Anselm. And you will not say that he does not deserve any reward for freely giving such a great gift to God.
Boso. I see that it is necessary for the Father to reward the Son. Otherwise he is either unjust in not wishing to do it, or weak in not being able to do it; but neither of these things can be attributed to God.
Anselm. To reward someone you must either give him something he does not have, or else overlook some claim you have upon him. But everything the Father had was already the Son’s, and the Son owed the Father nothing. How do you reward the one who has everything?
Boso. The reward is necessary, but it appears impossible.
Anselm. But if no reward is given to anyone, then it would be almost as if the Son had done his great work in vain. It cannot be given to the Son, so it must be given to someone else.
Boso. Yes, it must.
1 John 4:7—17
1 Peter 1:18—21; 3:18—22
Review & Discussion
- How would you sum up Anselm’s explanations of why God became man and why he died?
- What is sin, according to Anselm? Is this a helpful way of looking at it? Is this the only definition? Paul defines sin as whatever is not of faith. Do the two definitions agree? Do they overlap? Is one included as part of the other?
- “But God commands us always to forgive those who sin against us. It seems inconsistent to tell us to do something it’s not proper for him to do himself.” How does Anselm handle this objection. Is his answer satisfactory?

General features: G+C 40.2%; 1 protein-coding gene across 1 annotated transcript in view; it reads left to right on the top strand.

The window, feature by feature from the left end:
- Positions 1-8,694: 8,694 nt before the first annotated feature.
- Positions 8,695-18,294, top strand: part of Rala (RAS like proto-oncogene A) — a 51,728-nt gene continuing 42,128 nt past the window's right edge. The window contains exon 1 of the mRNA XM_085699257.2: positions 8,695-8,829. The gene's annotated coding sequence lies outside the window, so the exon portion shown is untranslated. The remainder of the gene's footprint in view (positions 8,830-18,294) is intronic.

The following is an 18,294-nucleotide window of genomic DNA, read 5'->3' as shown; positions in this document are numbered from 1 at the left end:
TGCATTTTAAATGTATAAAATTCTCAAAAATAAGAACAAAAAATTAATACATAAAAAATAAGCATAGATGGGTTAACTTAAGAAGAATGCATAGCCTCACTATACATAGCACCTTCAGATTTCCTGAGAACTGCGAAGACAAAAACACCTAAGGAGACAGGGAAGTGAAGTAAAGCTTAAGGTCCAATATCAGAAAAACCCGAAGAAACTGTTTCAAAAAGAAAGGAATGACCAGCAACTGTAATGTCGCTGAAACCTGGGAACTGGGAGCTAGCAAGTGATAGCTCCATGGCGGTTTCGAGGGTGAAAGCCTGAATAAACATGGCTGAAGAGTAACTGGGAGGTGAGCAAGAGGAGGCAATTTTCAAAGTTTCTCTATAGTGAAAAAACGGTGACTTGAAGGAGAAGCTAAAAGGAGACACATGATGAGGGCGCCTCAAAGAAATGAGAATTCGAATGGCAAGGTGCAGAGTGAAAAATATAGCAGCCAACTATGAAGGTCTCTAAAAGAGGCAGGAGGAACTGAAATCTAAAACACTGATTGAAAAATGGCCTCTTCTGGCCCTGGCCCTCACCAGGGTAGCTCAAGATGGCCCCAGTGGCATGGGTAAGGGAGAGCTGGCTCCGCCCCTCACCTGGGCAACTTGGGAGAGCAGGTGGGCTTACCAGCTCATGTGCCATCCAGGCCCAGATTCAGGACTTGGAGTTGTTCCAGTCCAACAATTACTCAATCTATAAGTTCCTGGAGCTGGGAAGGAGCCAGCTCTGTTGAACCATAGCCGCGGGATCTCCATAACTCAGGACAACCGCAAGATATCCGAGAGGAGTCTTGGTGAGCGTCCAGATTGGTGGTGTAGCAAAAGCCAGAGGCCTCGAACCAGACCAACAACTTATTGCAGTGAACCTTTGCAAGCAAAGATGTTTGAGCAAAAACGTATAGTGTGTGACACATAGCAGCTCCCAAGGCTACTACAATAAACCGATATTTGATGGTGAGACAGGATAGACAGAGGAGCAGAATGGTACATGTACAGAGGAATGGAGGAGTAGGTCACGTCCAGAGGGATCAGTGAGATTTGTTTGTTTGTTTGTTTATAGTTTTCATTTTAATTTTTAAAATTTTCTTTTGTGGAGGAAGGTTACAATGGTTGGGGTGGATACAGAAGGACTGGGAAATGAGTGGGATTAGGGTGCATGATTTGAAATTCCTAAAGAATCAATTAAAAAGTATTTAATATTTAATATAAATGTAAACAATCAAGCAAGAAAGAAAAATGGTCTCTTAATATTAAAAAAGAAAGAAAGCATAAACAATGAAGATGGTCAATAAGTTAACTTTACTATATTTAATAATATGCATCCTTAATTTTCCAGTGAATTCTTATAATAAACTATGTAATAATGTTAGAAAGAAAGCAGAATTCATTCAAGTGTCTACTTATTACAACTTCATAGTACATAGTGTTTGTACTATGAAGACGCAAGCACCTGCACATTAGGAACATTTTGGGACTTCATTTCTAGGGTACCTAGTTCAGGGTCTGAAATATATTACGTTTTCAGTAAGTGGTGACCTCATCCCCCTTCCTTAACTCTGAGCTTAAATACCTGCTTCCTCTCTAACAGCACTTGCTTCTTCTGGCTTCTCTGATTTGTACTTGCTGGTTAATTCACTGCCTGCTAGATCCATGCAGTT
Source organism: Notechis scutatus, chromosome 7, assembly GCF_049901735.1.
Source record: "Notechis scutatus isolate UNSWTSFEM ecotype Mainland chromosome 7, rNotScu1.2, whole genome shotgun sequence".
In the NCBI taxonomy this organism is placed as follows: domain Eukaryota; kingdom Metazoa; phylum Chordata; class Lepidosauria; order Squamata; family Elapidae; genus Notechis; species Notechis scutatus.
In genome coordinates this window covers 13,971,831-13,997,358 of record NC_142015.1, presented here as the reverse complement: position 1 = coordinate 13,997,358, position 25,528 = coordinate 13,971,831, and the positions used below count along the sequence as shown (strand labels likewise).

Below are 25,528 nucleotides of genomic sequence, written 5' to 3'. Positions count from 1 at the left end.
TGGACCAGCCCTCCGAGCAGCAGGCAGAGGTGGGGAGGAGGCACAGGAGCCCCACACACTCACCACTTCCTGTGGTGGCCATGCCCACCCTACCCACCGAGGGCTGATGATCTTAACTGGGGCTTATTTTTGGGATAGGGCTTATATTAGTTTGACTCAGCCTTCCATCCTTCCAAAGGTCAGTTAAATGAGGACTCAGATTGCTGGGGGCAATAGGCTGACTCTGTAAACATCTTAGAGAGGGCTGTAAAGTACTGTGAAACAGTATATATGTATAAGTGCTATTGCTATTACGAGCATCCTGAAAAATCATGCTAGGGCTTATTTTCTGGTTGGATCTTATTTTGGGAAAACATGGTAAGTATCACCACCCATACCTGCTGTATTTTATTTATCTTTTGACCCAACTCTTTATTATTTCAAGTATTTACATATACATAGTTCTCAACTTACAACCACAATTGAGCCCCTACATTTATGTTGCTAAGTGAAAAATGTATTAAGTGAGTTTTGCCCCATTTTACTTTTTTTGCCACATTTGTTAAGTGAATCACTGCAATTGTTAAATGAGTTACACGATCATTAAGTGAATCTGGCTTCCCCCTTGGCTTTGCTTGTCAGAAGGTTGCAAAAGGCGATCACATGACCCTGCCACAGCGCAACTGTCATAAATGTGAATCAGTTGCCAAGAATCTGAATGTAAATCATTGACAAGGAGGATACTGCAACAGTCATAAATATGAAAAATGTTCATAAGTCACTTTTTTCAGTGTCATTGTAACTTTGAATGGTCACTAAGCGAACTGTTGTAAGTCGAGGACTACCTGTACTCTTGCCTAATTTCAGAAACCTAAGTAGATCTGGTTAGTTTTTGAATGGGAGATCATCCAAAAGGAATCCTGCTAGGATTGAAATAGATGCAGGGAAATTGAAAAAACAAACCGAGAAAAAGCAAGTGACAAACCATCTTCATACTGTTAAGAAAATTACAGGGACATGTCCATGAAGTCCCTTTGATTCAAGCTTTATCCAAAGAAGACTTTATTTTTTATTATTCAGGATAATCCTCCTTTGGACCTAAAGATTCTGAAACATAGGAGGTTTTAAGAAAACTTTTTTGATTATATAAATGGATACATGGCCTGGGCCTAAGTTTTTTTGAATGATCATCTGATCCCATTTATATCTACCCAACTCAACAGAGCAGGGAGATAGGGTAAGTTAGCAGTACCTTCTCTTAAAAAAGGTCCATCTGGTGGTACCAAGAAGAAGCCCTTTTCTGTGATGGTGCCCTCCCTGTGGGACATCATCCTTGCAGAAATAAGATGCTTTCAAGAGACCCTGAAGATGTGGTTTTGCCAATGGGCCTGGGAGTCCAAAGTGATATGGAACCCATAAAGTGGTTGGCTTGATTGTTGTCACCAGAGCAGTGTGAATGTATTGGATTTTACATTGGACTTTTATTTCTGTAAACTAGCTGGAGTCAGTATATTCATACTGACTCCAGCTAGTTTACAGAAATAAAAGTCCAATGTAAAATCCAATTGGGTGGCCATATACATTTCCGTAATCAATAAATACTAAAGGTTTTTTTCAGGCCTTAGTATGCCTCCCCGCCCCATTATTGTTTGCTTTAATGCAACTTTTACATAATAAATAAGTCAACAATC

- “Surely God is free to forgive whom he will, without demanding innocent blood first.” How would Anselm answer this? Why can God not forgive sin by simply overlooking it? Do you think Anselm has this right?
- Anselm says that no one can put right what has gone wrong unless that person is both divine and human. Why not? Does this argument work?
- How exactly does the death of Christ put people right with God?
- One argument against penal substitution is that if what Christ’s death achieved was to pay the debt that humanity owed God, then we are all off the hook, all saved no matter what we do. Is this a fair point?
- Anselm lived in a “feudal” society, a social structure based on everyone’s obligations and duties to those above them, and he is criticized for seeing the atonement too much in these terms — as if God were a medieval lord whose sense of “honor” is hurt by our failing to respect and obey him. Do you think this is fair? Is it possible to put it another way that makes more sense to people in a modern democratic society?
- Look closely at the last three paragraphs. Does Anselm’s discussion of rewards make sense? Did the Son owe the father obedience? Can you think of anything at all, given the fundamental character of God, that the members of the Trinity might “owe” to each other?